By Jamie Talan, STAFF WRITER
Deciding how to die turns out to be no easy task, as the case of 92-year-old Margaret Russell illustrates.
Russell is the Lynbrook woman who lived for another six weeks after a legal guardian instructed that artificial feeding – nutrients fed into her stomach through a tube – be ceased, based on the guardian’s interpretation of documents Russell had signed over the years. Russell’s relatives disputed the order, insisting that her condition after two strokes did not warrant such a measure and that she should be fed by artificial means to see if she could recover sufficiently to resume swallowing. Last week, a judge refused to intervene, and early yesterday, Russell died.
Advance directives – living wills and proxies – to plan for end-of-life care generally lay out scenarios to be addressed and what kinds of medical interventions are desired. But when a person’s health is failing, the instructions in the directive can seem ambiguous or at least open to varying interpretations. More than that, say some experts in geriatric care, the documents don’t cover the range of possibilities.
And as medical technology grows even more sophisticated, scientists, doctors and ethicists say that end-of-life decisions that millions of people face each year are becoming increasingly complex.
In the case of Margaret Russell, for instance, no one thought to ask her two critical questions, said Dr. Joanne Lynn, director of the Washington Center for Palliative Care studies in Washington, D.C.:
“If artificial feeding and hydration could get you over a tough spot until you could resume eating, and it could be stopped at any point if it isn’t helping, would you [want it]?”
“And then, to what extent would you want health care providers to yield to the views of the family” if they are contrary to the directive?
These types of questions are not addressed in the standard health proxy or living will forms, experts say. And studies have indicated that most people asked these questions would want artificial feeding, at least as a temporary measure. They also say they would respect and follow the wishes of loved ones in failing health if doing otherwise would bring anguish to the family, Lynn said.
Lynn, a 51-year-old geriatrician, has taken care of more than 3,000 patients in life’s final phase. Her own directive specifies that health care providers heed the instructions of her loved ones “and not use anything I ever wrote or said to make these decisions.”
“I want my family to make peace with whatever is happening,” she said.
Experts who have grappled with end- of-life issues said it is probably better to designate a health care proxy – someone who clearly knows and respects your wishes – rather than rely on a living will. It’s essential, they say, to have an honest and open conversation long before such decisions need to be made.
“The majority of people don’t have the ‘death talk,'” said Dr. Kathleen M. Foley, the director of the Project on Death in America, which studies end-of-life care and the process of dying. “We want people to have these discussions before they get to a place where they might not be able to tell anyone want they want.”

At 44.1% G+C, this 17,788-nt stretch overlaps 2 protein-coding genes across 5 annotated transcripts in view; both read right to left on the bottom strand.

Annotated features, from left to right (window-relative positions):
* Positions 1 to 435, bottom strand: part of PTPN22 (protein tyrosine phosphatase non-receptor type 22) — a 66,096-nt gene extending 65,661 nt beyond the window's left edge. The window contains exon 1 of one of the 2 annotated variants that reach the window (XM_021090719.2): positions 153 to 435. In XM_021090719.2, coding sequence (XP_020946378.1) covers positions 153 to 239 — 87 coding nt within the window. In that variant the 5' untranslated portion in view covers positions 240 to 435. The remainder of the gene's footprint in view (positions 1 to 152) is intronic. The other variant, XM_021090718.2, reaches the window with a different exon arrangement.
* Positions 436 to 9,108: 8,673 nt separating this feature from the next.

Dr. Judith Ahronheim, chief of geriatrics at St. Vincent’s Hospital in Manhattan, is a strong advocate of discussions with loved ones about the health-care options when health is failing. She said that cases like Russell’s are “unfortunately too common.”
“People who say that they don’t want this and they want that are not very sophisticated in the language of medicine,” she said. “They don’t necessarily have an idea of these treatments and what avoiding them entails.”
And she wonders why, in Russell’s case, doctors wouldn’t permit a morsel of soft food to be brought to her lips. “She never said, ‘Don’t give me pleasure by giving me a tasty morsel,'” Ahronheim said. “There are no laws saying that you can’t spoon-feed someone. It won’t make her healthy or give her enough nutrition, but it’s a positive, humane thing to do.”
Eighty-five percent of deaths in hospitals and 90 percent of deaths in long- term care nursing facilities are preceded by the cessation of life- sustaining treatments, according to Dr. Steven Miles, a professor of medicine and a geriatrician at the Center for Bioethics at the University of Minnesota. That’s about 2 million deaths a year that involve withdrawing, withholding or refusing such care.
Increasingly, end-of-life cases are being decided in courtrooms. Miles said nationwide there have been about 10,000 trial court decisions, most of them health care proxy disputes. About 60 to 70 cases have resulted in appellate court decisions since the late ’70s.
“Dying is inherently messy,” said Dr. Daniel Sulmasy, director of ethics at St. Vincent’s Hospital in Manhattan. “And the law is clumsy in regulating that process.”
“I look at advanced care directives with a great deal of humility,” added Charles Sabatino, an assistant director of the American Bar Association’s commission on law and aging. “It is never a black-and-white issue.”
Despite health care proxy laws, only 15 percent of people have actually filled out such a document, experts say.
A 1989 New York law allows people to designate a proxy, someone to make decisions if the patient is no longer capable of making intentions clear. And though 47 states have legislation on living wills – in which an individual directs what health care is to be provided – New York does not. Nevertheless, experts say health care providers and the courts take such documents seriously.